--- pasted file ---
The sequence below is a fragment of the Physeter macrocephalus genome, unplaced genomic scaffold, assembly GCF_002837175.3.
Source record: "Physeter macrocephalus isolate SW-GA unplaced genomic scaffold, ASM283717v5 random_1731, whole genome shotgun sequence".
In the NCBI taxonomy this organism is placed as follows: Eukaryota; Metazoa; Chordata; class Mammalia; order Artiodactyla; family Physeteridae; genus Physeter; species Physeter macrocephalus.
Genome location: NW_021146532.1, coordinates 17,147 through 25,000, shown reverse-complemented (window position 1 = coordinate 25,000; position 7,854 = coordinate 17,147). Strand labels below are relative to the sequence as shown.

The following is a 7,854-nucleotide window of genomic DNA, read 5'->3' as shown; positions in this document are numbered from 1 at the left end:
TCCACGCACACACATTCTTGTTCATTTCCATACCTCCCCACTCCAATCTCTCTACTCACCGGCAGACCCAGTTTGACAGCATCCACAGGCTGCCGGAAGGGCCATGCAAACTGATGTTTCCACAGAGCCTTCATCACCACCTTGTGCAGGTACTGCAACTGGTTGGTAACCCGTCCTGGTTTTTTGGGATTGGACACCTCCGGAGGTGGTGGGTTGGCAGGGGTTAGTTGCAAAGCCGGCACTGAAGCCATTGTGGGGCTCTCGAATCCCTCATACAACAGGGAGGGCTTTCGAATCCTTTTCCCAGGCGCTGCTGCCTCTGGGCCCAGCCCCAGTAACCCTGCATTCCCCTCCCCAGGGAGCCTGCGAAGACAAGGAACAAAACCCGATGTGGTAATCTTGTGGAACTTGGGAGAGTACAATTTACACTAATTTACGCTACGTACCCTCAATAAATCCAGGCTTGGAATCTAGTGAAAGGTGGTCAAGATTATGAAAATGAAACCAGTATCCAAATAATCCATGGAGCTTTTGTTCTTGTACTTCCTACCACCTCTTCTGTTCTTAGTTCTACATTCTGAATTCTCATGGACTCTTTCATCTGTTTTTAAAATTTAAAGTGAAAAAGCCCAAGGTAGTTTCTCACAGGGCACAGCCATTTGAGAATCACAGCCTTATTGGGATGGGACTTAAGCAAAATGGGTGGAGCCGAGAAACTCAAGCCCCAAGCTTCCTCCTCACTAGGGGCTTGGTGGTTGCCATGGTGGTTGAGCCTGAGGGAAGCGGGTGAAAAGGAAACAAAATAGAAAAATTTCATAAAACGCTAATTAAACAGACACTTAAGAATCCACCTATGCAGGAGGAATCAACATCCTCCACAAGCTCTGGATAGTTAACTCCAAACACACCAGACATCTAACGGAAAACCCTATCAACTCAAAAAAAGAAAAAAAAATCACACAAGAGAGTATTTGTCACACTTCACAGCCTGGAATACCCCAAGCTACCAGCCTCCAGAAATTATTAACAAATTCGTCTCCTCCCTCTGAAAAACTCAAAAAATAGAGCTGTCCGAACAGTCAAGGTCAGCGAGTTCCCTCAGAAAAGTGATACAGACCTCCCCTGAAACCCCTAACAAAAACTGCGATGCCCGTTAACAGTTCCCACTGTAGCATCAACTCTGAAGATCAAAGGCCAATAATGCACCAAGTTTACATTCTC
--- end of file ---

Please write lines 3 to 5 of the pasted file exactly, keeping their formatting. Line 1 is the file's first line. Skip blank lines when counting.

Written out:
In the NCBI taxonomy this organism is placed as follows: Eukaryota; Metazoa; Chordata; class Mammalia; order Artiodactyla; family Physeteridae; genus Physeter; species Physeter macrocephalus.
Genome location: NW_021146532.1, coordinates 17,147 through 25,000, shown reverse-complemented (window position 1 = coordinate 25,000; position 7,854 = coordinate 17,147). Strand labels below are relative to the sequence as shown.

The following is a 7,854-nucleotide window of genomic DNA, read 5'->3' as shown; positions in this document are numbered from 1 at the left end: